Bamboo Rose Blog | Global Trade Management

With Nafta negotiations at a standstill, retailers consider what’s next for trade

When President Trump entered office in 2016, retail supply chain professionals were optimistic about trade policies under the new administration. After two years, however, retailers show growing concerns after Trump imposed a series of aluminum and steel tariffs on China, and more recently, on Canada, Mexico, and the European Union.


While the North American trio of leaders have made progress since talks began in late 2017, it hasn’t come without challenges. Canadian Prime Minister Justin Trudeau told Bloomberg News that he would rather have no Nafta at all than enter a bad agreement; President Trump shared the same sentiment for the U.S., repeatedly stating that if a better deal cannot be crafted, he would pull the U.S. out entirely.


The move would spell bad news for U.S. manufacturing as NAM estimates that two million manufacturing jobs depend on exports to our trading partners to the north and south, and could hit retailers even harder. Exiting NAFTA could cost them $5.3 billion annually or $15.8 billion over the next three years and also trigger the loss of 128,000 retail and retail-supported jobs through 2021. In a recent statement, RILA noted that Nafta’s downfall would incur a massive disruption in agriculture and manufacturing, resulting in higher costs for the U.S. consumer.


While pulling out of Nafta would have negative implications on retailers’ supply chain, the exact impact is still unclear. In 2017 alone, retailers imported a combined $182 billion worth of merchandise from Mexico and Canada. Most of those goods have been tariff-free thanks to NAFTA since its inception in 1994, so a swift exit from the U.S. would create significant costs retailers haven’t seen in decades.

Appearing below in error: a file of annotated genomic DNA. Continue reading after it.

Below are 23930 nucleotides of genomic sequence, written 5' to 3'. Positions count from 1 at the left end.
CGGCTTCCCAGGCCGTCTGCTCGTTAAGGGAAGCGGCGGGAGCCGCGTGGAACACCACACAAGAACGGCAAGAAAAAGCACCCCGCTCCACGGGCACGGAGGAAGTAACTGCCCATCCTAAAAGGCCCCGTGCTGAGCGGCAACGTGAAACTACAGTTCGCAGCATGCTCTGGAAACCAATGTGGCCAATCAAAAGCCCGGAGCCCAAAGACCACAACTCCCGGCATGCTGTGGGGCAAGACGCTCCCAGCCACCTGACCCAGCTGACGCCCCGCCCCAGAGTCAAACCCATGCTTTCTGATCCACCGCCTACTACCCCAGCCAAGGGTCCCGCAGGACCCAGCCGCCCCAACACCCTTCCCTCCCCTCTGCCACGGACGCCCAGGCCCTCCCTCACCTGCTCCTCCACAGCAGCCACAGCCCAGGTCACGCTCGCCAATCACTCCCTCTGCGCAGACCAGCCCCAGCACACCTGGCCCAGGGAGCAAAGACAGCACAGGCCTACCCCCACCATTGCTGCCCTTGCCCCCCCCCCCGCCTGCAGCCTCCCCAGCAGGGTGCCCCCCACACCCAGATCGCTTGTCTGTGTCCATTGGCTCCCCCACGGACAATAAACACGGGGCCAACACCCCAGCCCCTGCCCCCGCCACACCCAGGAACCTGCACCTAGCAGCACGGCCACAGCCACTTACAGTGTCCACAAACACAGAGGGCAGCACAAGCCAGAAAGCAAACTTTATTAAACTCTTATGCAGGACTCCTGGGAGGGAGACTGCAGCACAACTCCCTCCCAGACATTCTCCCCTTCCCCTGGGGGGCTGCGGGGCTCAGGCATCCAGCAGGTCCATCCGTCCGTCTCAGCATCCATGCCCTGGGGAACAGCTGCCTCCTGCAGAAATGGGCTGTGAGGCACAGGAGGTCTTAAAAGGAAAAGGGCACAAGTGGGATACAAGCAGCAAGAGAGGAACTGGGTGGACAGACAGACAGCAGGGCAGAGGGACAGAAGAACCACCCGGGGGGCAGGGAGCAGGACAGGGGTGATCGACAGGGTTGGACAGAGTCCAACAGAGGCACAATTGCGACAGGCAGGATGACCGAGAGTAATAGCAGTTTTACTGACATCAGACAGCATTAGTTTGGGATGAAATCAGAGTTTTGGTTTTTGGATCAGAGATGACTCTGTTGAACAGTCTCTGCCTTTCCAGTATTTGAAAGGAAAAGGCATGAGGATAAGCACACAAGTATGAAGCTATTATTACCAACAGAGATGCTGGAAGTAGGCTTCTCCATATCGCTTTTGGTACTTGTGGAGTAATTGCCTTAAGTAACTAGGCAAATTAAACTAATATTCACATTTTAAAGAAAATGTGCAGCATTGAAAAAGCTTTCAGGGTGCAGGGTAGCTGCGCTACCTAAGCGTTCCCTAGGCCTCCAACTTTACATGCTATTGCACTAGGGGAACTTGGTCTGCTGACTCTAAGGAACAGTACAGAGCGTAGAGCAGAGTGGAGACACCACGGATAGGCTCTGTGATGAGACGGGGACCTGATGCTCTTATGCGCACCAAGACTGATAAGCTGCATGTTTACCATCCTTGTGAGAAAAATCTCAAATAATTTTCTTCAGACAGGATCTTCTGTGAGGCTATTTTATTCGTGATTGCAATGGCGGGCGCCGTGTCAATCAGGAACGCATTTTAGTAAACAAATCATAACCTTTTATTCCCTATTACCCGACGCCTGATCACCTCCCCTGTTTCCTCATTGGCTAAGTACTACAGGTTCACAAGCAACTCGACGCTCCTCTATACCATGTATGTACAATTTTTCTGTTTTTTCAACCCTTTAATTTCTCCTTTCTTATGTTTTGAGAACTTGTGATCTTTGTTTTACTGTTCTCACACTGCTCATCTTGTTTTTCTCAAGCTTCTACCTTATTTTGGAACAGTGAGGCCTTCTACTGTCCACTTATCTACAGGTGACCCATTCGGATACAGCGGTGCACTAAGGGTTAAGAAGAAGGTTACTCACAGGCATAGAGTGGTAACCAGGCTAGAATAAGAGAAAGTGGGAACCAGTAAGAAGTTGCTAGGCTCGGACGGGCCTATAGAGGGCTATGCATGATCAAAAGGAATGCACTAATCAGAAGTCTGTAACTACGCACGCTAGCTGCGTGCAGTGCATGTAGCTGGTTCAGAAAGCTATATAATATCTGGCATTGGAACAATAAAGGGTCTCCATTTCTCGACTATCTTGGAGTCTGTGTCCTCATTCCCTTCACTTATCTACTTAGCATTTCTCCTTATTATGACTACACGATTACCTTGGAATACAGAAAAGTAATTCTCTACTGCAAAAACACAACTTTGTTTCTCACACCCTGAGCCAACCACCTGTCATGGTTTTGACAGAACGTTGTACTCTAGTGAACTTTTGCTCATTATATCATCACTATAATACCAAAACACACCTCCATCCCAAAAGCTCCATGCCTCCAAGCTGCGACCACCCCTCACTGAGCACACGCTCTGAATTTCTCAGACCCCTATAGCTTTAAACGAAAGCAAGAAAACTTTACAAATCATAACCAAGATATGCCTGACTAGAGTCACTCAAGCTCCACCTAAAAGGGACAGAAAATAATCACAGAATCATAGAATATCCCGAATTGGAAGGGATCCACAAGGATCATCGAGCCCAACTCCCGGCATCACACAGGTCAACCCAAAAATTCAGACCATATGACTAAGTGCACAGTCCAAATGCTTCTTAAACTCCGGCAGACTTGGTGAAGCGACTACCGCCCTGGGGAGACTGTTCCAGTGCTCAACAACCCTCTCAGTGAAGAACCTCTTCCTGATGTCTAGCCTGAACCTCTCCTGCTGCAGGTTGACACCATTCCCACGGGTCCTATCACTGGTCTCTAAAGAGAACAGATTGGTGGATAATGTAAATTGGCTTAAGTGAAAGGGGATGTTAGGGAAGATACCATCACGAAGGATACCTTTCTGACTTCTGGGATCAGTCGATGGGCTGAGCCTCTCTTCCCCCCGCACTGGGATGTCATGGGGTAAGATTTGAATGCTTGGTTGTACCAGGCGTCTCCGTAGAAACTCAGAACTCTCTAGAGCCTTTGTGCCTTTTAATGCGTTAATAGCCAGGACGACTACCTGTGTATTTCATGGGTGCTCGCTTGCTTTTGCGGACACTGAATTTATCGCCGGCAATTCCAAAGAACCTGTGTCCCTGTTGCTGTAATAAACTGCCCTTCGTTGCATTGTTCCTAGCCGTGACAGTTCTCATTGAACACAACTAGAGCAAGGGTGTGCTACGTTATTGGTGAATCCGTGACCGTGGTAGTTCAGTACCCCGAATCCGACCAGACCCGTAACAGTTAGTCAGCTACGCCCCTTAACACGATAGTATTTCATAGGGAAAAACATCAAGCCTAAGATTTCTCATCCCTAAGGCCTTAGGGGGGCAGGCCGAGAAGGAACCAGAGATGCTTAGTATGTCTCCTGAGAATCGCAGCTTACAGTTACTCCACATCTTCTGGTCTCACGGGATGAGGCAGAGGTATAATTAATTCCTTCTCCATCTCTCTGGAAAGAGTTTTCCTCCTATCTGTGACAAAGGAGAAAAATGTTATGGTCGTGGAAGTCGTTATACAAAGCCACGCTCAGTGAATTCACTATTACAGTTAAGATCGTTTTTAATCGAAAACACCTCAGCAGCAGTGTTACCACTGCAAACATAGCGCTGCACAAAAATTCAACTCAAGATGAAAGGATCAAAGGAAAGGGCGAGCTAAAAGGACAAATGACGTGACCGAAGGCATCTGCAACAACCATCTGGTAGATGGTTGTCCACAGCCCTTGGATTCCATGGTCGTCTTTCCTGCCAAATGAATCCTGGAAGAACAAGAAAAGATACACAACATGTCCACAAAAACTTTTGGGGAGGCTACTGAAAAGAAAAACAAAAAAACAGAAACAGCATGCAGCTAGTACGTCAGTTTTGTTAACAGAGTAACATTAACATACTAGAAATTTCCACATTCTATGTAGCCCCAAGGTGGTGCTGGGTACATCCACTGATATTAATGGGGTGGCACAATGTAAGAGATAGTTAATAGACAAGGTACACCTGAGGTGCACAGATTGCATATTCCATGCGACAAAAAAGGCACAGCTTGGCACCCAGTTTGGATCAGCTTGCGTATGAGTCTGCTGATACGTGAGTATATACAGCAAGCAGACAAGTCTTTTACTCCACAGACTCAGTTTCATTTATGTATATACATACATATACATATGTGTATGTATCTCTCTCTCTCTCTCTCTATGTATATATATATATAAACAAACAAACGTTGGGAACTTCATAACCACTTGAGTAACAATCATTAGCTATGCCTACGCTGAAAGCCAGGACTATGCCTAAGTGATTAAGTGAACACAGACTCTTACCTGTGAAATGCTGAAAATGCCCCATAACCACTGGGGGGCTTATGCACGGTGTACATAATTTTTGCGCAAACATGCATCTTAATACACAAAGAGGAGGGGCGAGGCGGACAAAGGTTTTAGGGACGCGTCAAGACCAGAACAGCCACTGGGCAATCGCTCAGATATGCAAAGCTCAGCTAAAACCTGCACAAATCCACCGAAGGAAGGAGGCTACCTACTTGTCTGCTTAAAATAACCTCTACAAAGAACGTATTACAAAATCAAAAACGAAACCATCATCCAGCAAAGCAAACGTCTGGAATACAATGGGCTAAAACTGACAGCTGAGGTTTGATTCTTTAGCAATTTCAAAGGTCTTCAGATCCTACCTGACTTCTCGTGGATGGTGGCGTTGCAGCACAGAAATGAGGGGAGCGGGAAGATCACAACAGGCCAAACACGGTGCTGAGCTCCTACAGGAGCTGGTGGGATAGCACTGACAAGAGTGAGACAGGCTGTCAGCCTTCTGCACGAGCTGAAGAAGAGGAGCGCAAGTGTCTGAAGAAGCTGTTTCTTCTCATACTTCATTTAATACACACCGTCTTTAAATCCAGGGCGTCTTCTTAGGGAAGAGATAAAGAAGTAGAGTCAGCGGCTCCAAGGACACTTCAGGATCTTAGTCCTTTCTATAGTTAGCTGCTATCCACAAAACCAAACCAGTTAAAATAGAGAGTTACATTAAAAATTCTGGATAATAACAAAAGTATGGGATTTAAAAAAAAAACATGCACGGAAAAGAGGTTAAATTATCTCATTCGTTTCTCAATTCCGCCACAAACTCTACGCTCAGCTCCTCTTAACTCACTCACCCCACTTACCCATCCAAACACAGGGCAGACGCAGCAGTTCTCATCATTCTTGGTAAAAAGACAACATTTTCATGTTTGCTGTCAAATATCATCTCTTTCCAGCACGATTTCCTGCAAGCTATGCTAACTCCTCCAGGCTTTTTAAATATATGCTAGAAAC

Fortunately, supply chain digitization and modernization have allowed organizations a unique ability to forecast how these changes in trade will affect their operations moving forward – regardless of if a deal gets done. For example, with what-if costing, companies can better predict actual landing costs that can be influenced by tariff variability, transportation, third-party fees, and fluctuating material costs. Retailers that want to mitigate these factors can run multiple simulations to ensure they are better prepared in the event of unanticipated changes in trade agreements, whether by the US or other nations.


North American leaders are hastily working on a Nafta deal that would benefit all countries involved. While renegotiations seem far from a done deal, Canada, the U.S. and Mexico are making progress. Retailers are hoping for the best, but if Nafta fails, they will need to quickly adapt their supply chains to deal with new costs and a what-if costing strategy could be best in line to support that effort.


So, what if the U.S. pulls itself from Nafta? Learn more about Bamboo Rose’s what-if costing solution to mitigate the effects from the deal and other tariffs in your retail supply chain.